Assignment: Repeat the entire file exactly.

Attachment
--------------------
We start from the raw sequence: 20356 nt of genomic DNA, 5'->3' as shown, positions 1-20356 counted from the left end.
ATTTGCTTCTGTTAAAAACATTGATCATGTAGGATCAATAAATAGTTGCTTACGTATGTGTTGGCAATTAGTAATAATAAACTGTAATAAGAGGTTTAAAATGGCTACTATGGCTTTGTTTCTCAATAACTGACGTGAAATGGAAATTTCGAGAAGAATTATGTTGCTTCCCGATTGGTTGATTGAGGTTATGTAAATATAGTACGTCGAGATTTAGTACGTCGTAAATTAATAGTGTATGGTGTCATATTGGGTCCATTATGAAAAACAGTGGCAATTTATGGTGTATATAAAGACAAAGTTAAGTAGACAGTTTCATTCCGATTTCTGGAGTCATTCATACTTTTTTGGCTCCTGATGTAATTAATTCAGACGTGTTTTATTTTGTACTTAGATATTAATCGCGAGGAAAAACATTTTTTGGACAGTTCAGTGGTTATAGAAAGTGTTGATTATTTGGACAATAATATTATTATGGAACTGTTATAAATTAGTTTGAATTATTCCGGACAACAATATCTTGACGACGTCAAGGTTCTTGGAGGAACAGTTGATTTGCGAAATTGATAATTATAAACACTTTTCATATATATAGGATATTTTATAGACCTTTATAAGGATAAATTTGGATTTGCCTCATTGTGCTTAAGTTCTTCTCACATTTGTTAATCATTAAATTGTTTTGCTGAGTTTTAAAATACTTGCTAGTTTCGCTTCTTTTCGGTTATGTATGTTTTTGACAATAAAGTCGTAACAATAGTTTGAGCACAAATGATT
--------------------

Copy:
We start from the raw sequence: 20356 nt of genomic DNA, 5'->3' as shown, positions 1-20356 counted from the left end.
ATTTGCTTCTGTTAAAAACATTGATCATGTAGGATCAATAAATAGTTGCTTACGTATGTGTTGGCAATTAGTAATAATAAACTGTAATAAGAGGTTTAAAATGGCTACTATGGCTTTGTTTCTCAATAACTGACGTGAAATGGAAATTTCGAGAAGAATTATGTTGCTTCCCGATTGGTTGATTGAGGTTATGTAAATATAGTACGTCGAGATTTAGTACGTCGTAAATTAATAGTGTATGGTGTCATATTGGGTCCATTATGAAAAACAGTGGCAATTTATGGTGTATATAAAGACAAAGTTAAGTAGACAGTTTCATTCCGATTTCTGGAGTCATTCATACTTTTTTGGCTCCTGATGTAATTAATTCAGACGTGTTTTATTTTGTACTTAGATATTAATCGCGAGGAAAAACATTTTTTGGACAGTTCAGTGGTTATAGAAAGTGTTGATTATTTGGACAATAATATTATTATGGAACTGTTATAAATTAGTTTGAATTATTCCGGACAACAATATCTTGACGACGTCAAGGTTCTTGGAGGAACAGTTGATTTGCGAAATTGATAATTATAAACACTTTTCATATATATAGGATATTTTATAGACCTTTATAAGGATAAATTTGGATTTGCCTCATTGTGCTTAAGTTCTTCTCACATTTGTTAATCATTAAATTGTTTTGCTGAGTTTTAAAATACTTGCTAGTTTCGCTTCTTTTCGGTTATGTATGTTTTTGACAATAAAGTCGTAACAATAGTTTGAGCACAAATGATT